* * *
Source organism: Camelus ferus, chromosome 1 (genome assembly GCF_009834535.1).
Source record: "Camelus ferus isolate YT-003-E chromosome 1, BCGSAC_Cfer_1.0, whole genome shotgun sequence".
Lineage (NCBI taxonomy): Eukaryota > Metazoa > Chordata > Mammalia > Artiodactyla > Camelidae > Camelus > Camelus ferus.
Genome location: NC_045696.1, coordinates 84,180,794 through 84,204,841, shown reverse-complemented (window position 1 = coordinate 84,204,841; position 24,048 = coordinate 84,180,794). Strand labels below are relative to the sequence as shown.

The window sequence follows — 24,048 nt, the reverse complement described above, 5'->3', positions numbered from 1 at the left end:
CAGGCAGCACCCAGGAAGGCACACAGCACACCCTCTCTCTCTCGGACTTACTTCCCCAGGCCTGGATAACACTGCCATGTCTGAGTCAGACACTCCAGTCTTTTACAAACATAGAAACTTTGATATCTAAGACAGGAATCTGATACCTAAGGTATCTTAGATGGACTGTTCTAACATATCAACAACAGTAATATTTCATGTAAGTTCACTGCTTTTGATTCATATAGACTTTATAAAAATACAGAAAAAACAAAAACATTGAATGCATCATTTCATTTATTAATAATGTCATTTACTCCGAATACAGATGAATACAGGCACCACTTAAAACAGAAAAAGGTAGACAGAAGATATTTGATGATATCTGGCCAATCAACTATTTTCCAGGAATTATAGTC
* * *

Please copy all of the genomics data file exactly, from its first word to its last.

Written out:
Source organism: Camelus ferus, chromosome 1 (genome assembly GCF_009834535.1).
Source record: "Camelus ferus isolate YT-003-E chromosome 1, BCGSAC_Cfer_1.0, whole genome shotgun sequence".
Lineage (NCBI taxonomy): Eukaryota > Metazoa > Chordata > Mammalia > Artiodactyla > Camelidae > Camelus > Camelus ferus.
Genome location: NC_045696.1, coordinates 84,180,794 through 84,204,841, shown reverse-complemented (window position 1 = coordinate 84,204,841; position 24,048 = coordinate 84,180,794). Strand labels below are relative to the sequence as shown.

The window sequence follows — 24,048 nt, the reverse complement described above, 5'->3', positions numbered from 1 at the left end:
CAGGCAGCACCCAGGAAGGCACACAGCACACCCTCTCTCTCTCGGACTTACTTCCCCAGGCCTGGATAACACTGCCATGTCTGAGTCAGACACTCCAGTCTTTTACAAACATAGAAACTTTGATATCTAAGACAGGAATCTGATACCTAAGGTATCTTAGATGGACTGTTCTAACATATCAACAACAGTAATATTTCATGTAAGTTCACTGCTTTTGATTCATATAGACTTTATAAAAATACAGAAAAAACAAAAACATTGAATGCATCATTTCATTTATTAATAATGTCATTTACTCCGAATACAGATGAATACAGGCACCACTTAAAACAGAAAAAGGTAGACAGAAGATATTTGATGATATCTGGCCAATCAACTATTTTCCAGGAATTATAGTC